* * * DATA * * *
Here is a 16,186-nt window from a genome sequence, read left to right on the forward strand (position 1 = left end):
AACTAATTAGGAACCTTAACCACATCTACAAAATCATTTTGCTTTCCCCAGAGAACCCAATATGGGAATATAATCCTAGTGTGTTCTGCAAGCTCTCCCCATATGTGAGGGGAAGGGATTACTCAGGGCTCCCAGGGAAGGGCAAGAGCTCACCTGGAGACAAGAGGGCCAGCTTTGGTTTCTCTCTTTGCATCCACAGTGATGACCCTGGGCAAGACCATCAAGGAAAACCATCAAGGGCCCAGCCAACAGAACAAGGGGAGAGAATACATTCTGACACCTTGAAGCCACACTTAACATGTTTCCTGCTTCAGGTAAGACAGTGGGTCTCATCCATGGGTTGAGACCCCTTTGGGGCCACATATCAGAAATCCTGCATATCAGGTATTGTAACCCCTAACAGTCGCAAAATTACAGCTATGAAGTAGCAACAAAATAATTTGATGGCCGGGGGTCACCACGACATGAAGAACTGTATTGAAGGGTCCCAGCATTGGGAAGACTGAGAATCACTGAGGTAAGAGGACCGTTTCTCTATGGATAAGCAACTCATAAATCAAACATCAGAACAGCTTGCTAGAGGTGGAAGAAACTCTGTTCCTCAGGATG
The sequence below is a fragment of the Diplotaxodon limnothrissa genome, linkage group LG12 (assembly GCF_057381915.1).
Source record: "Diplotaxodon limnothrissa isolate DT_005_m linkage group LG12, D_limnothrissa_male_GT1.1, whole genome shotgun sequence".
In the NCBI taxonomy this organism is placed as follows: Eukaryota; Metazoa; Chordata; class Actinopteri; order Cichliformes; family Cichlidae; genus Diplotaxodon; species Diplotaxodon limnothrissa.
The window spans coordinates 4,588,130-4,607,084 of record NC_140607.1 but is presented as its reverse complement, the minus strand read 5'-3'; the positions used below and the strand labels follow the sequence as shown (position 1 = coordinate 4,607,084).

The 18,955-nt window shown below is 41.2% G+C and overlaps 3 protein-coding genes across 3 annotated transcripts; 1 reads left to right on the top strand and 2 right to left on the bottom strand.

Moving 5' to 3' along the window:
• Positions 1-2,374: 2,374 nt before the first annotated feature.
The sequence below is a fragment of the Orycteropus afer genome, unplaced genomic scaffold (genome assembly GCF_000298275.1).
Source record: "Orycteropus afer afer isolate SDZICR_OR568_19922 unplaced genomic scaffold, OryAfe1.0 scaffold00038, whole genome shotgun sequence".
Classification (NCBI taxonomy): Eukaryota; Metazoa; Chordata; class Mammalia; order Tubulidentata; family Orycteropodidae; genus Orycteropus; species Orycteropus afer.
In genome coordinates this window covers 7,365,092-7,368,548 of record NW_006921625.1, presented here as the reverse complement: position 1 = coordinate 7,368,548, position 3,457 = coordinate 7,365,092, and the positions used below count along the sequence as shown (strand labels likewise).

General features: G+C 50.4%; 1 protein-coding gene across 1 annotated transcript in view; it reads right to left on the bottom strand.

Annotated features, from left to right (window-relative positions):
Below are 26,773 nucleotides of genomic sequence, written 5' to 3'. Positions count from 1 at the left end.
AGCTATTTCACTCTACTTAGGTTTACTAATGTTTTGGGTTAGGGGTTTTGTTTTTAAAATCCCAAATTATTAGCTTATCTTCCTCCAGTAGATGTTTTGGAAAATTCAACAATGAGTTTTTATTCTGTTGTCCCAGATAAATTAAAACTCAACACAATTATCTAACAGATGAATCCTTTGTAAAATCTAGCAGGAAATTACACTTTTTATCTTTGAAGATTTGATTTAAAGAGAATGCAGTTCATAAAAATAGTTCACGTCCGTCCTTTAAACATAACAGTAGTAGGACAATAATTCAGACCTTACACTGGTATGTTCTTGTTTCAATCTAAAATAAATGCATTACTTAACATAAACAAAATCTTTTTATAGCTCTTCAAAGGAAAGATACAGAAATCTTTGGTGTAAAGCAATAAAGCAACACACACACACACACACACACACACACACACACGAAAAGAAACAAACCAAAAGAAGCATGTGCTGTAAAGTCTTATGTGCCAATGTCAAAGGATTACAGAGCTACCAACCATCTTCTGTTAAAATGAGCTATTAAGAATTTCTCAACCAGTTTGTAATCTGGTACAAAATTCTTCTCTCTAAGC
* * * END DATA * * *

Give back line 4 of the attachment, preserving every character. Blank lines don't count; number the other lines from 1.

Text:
Source record: "Diplotaxodon limnothrissa isolate DT_005_m linkage group LG12, D_limnothrissa_male_GT1.1, whole genome shotgun sequence".